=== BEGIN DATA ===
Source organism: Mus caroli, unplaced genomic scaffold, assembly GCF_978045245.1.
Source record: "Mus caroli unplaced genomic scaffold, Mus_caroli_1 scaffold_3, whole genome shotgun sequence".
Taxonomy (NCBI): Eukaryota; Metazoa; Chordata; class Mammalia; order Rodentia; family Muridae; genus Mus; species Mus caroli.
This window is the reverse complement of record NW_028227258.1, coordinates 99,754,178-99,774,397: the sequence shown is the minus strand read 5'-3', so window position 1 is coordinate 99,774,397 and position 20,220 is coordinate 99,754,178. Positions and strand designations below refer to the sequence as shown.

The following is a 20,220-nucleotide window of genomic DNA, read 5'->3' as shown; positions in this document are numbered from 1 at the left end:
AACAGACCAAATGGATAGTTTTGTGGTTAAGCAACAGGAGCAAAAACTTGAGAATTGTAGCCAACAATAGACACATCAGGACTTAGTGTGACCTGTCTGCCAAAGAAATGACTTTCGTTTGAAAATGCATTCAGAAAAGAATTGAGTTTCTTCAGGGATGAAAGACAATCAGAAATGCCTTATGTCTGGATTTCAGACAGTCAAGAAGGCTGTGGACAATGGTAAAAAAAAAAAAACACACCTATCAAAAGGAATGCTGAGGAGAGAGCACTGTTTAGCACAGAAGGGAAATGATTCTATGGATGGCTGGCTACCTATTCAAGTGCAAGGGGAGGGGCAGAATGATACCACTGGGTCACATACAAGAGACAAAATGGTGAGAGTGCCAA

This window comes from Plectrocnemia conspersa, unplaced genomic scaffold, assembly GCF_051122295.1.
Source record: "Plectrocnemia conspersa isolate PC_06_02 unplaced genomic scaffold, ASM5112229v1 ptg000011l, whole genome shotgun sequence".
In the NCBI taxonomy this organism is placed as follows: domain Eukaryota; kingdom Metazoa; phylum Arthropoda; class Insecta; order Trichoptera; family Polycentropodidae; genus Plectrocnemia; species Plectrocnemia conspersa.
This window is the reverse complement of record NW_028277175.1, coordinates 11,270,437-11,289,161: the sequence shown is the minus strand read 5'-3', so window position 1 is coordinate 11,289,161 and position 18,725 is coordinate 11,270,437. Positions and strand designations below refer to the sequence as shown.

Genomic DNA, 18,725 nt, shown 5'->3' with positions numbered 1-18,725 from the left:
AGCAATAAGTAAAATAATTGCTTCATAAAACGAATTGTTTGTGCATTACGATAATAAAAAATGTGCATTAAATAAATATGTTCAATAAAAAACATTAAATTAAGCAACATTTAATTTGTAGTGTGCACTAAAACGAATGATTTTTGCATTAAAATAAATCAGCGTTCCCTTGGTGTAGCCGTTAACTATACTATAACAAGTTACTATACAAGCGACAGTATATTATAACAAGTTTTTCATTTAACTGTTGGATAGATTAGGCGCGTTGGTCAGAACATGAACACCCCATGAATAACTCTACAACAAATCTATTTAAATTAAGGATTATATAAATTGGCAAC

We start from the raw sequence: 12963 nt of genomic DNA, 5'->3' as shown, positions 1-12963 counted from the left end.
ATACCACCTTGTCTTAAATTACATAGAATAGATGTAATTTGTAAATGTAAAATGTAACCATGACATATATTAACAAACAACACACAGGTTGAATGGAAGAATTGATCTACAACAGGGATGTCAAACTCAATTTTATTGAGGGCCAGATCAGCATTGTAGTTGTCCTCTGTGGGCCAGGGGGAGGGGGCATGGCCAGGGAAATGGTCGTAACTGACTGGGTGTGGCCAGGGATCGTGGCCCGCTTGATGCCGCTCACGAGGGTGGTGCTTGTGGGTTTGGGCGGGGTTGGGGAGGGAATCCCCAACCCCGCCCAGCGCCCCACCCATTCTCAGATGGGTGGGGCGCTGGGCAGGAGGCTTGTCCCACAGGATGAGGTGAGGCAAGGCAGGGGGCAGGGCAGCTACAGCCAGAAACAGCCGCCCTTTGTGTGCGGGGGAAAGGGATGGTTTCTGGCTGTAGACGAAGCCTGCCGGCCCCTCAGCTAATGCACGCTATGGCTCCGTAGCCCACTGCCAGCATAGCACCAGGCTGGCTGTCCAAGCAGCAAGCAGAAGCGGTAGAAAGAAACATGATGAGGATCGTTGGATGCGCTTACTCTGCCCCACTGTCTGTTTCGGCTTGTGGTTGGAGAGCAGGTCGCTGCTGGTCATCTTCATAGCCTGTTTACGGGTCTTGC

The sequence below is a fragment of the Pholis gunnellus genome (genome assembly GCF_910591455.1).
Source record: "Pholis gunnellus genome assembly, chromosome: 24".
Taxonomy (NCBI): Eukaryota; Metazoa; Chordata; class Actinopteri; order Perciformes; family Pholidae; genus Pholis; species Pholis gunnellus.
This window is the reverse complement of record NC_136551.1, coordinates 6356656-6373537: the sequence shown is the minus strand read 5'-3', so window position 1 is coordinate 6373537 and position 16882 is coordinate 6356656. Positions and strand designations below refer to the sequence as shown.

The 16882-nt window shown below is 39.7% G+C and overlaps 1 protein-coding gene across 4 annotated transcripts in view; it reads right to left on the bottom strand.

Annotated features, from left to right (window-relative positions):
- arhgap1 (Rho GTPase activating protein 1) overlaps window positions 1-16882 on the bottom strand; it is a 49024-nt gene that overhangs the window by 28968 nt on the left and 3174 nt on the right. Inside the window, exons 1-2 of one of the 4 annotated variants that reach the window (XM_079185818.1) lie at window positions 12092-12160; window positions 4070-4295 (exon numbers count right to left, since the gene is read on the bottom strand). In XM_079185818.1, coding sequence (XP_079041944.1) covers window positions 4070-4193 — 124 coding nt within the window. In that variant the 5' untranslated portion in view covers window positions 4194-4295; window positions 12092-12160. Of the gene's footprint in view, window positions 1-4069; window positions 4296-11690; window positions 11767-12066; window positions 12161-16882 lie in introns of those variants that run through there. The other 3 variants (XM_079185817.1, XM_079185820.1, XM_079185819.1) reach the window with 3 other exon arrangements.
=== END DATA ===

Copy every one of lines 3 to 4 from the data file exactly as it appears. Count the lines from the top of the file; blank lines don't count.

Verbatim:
Taxonomy (NCBI): Eukaryota; Metazoa; Chordata; class Mammalia; order Rodentia; family Muridae; genus Mus; species Mus caroli.
This window is the reverse complement of record NW_028227258.1, coordinates 99,754,178-99,774,397: the sequence shown is the minus strand read 5'-3', so window position 1 is coordinate 99,774,397 and position 20,220 is coordinate 99,754,178. Positions and strand designations below refer to the sequence as shown.